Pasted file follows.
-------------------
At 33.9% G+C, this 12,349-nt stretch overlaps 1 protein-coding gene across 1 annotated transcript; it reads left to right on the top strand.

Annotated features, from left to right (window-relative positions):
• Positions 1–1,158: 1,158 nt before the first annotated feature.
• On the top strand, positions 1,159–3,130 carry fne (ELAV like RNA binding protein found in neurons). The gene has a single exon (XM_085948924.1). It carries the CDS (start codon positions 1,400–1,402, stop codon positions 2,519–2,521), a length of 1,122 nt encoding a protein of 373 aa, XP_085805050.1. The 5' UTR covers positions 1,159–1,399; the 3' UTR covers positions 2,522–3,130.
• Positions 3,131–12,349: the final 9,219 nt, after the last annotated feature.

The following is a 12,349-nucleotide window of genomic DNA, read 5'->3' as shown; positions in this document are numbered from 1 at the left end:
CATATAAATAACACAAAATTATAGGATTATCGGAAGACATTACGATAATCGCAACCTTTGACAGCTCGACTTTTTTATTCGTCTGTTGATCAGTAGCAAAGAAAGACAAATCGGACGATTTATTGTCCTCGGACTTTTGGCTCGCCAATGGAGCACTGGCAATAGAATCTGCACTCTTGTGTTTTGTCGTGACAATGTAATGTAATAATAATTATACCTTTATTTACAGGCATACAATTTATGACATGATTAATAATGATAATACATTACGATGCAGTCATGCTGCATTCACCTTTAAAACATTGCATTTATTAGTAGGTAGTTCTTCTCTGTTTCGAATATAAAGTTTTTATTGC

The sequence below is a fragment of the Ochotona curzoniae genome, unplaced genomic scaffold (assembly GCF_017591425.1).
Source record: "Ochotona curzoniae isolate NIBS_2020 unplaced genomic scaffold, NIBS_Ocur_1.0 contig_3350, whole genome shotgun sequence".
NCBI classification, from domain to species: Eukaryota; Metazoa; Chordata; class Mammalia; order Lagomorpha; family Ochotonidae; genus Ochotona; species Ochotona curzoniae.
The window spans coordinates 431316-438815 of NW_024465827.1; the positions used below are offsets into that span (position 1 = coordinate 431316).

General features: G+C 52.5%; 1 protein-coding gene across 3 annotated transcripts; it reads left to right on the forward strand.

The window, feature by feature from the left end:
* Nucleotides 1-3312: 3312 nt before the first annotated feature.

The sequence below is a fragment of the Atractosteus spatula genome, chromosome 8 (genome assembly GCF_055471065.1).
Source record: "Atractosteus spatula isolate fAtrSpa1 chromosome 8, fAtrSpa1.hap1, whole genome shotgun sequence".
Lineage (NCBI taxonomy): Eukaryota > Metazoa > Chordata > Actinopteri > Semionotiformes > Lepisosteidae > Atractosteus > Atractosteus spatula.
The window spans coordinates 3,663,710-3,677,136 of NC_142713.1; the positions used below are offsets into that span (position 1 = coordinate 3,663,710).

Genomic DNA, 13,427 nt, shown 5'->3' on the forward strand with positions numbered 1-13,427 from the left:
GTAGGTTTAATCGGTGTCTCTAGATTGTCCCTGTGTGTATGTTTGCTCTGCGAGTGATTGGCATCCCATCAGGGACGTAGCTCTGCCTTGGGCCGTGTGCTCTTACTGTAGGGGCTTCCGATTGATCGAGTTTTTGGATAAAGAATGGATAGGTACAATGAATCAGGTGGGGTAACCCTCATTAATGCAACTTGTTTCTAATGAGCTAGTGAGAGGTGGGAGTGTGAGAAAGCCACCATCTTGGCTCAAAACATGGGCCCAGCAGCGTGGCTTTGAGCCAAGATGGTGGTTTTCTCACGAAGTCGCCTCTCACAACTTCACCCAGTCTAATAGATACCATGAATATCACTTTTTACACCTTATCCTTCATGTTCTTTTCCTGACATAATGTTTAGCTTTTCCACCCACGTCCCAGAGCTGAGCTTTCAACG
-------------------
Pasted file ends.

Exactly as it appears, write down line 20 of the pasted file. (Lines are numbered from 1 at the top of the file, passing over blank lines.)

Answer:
GTAGGTTTAATCGGTGTCTCTAGATTGTCCCTGTGTGTATGTTTGCTCTGCGAGTGATTGGCATCCCATCAGGGACGTAGCTCTGCCTTGGGCCGTGTGCTCTTACTGTAGGGGCTTCCGATTGATCGAGTTTTTGGATAAAGAATGGATAGGTACAATGAATCAGGTGGGGTAACCCTCATTAATGCAACTTGTTTCTAATGAGCTAGTGAGAGGTGGGAGTGTGAGAAAGCCACCATCTTGGCTCAAAACATGGGCCCAGCAGCGTGGCTTTGAGCCAAGATGGTGGTTTTCTCACGAAGTCGCCTCTCACAACTTCACCCAGTCTAATAGATACCATGAATATCACTTTTTACACCTTATCCTTCATGTTCTTTTCCTGACATAATGTTTAGCTTTTCCACCCACGTCCCAGAGCTGAGCTTTCAACG